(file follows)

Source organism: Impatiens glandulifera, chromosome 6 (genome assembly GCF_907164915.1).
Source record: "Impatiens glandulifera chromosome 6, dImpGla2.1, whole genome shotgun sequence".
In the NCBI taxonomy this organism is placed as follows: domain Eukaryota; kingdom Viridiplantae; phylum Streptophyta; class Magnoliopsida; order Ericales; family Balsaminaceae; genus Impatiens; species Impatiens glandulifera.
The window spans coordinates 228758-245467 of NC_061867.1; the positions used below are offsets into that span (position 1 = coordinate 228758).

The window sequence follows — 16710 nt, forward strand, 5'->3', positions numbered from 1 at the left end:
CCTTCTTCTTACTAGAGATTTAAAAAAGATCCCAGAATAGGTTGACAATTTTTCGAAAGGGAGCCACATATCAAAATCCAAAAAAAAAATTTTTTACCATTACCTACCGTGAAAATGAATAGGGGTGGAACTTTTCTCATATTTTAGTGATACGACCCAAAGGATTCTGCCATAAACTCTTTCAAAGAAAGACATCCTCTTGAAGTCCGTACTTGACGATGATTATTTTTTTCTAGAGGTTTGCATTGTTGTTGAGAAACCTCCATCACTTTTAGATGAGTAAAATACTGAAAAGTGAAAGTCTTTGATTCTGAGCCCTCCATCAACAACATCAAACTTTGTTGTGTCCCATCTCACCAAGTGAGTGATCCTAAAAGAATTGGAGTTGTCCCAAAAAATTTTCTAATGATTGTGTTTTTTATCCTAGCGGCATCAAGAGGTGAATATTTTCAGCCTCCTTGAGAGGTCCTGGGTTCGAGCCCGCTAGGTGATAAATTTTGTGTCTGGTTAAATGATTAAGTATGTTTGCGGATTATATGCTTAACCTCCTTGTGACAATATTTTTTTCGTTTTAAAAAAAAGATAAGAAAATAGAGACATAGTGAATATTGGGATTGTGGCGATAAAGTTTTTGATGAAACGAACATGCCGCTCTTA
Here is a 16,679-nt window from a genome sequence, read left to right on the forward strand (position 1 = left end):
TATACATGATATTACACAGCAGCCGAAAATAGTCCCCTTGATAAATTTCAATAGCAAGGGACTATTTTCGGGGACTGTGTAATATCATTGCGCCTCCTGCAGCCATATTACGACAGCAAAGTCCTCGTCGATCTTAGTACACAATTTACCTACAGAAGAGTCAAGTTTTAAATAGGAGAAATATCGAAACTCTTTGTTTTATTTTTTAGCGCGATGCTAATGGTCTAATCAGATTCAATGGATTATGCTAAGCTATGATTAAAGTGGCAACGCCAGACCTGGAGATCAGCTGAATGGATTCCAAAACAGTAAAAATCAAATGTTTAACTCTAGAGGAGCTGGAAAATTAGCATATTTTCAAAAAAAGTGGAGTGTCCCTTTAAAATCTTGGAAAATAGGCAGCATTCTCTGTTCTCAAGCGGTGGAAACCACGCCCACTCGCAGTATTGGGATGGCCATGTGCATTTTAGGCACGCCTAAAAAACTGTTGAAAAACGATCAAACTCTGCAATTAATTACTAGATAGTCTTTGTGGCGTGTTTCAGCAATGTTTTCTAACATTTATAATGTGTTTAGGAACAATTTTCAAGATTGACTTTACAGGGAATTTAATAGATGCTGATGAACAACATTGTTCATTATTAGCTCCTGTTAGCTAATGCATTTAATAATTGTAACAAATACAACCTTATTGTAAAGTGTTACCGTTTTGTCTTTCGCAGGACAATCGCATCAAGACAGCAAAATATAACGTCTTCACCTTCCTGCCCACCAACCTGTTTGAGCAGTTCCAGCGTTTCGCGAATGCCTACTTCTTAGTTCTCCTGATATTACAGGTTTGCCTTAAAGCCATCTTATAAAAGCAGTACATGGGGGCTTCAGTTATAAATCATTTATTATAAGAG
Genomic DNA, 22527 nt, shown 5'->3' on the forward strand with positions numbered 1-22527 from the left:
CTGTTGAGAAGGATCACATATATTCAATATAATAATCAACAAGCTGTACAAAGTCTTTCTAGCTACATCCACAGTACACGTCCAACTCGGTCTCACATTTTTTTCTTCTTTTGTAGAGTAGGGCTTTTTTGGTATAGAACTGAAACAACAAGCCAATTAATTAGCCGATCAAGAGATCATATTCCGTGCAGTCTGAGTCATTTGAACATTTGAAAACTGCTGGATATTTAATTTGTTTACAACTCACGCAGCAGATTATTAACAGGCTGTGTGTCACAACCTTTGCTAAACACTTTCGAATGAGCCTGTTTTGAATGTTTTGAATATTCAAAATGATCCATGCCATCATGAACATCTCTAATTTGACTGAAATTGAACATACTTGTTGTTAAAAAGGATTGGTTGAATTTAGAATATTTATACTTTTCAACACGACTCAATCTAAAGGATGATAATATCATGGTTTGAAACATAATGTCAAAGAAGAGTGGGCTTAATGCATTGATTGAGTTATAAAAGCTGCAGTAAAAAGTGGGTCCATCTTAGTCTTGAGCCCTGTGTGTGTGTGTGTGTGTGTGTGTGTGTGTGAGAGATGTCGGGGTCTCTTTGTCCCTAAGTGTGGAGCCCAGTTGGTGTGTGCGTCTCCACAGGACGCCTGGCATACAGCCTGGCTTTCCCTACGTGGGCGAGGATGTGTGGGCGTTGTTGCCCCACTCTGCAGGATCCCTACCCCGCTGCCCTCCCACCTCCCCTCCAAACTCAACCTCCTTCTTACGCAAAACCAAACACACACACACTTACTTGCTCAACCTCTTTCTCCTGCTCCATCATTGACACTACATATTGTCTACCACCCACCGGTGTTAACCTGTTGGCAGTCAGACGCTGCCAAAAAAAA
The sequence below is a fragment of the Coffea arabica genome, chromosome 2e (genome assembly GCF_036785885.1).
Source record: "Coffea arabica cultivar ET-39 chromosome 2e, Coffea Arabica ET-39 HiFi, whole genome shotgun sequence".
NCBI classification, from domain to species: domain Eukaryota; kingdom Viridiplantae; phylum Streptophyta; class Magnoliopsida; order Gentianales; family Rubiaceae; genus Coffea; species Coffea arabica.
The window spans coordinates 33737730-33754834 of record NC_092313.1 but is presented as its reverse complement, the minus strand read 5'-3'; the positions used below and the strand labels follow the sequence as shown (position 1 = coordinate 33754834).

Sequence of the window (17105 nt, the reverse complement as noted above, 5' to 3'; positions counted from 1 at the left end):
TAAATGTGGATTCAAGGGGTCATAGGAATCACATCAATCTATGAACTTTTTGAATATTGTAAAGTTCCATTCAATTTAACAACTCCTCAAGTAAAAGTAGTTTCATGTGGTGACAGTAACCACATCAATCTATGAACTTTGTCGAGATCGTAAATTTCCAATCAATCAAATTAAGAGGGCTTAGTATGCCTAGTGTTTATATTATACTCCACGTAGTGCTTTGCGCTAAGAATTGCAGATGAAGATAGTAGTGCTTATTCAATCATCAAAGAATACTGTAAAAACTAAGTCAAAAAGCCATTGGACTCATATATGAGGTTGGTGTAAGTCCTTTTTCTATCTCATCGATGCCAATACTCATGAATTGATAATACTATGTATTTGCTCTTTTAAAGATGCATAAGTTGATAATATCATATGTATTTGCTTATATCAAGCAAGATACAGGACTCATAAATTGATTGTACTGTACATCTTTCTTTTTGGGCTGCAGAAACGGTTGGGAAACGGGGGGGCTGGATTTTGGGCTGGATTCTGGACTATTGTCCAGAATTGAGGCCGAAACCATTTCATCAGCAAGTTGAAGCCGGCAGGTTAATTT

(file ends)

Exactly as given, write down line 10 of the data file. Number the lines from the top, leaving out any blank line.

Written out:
CTGTTGAGAAGGATCACATATATTCAATATAATAATCAACAAGCTGTACAAAGTCTTTCTAGCTACATCCACAGTACACGTCCAACTCGGTCTCACATTTTTTTCTTCTTTTGTAGAGTAGGGCTTTTTTGGTATAGAACTGAAACAACAAGCCAATTAATTAGCCGATCAAGAGATCATATTCCGTGCAGTCTGAGTCATTTGAACATTTGAAAACTGCTGGATATTTAATTTGTTTACAACTCACGCAGCAGATTATTAACAGGCTGTGTGTCACAACCTTTGCTAAACACTTTCGAATGAGCCTGTTTTGAATGTTTTGAATATTCAAAATGATCCATGCCATCATGAACATCTCTAATTTGACTGAAATTGAACATACTTGTTGTTAAAAAGGATTGGTTGAATTTAGAATATTTATACTTTTCAACACGACTCAATCTAAAGGATGATAATATCATGGTTTGAAACATAATGTCAAAGAAGAGTGGGCTTAATGCATTGATTGAGTTATAAAAGCTGCAGTAAAAAGTGGGTCCATCTTAGTCTTGAGCCCTGTGTGTGTGTGTGTGTGTGTGTGTGTGTGTGAGAGATGTCGGGGTCTCTTTGTCCCTAAGTGTGGAGCCCAGTTGGTGTGTGCGTCTCCACAGGACGCCTGGCATACAGCCTGGCTTTCCCTACGTGGGCGAGGATGTGTGGGCGTTGTTGCCCCACTCTGCAGGATCCCTACCCCGCTGCCCTCCCACCTCCCCTCCAAACTCAACCTCCTTCTTACGCAAAACCAAACACACACACACTTACTTGCTCAACCTCTTTCTCCTGCTCCATCATTGACACTACATATTGTCTACCACCCACCGGTGTTAACCTGTTGGCAGTCAGACGCTGCCAAAAAAAA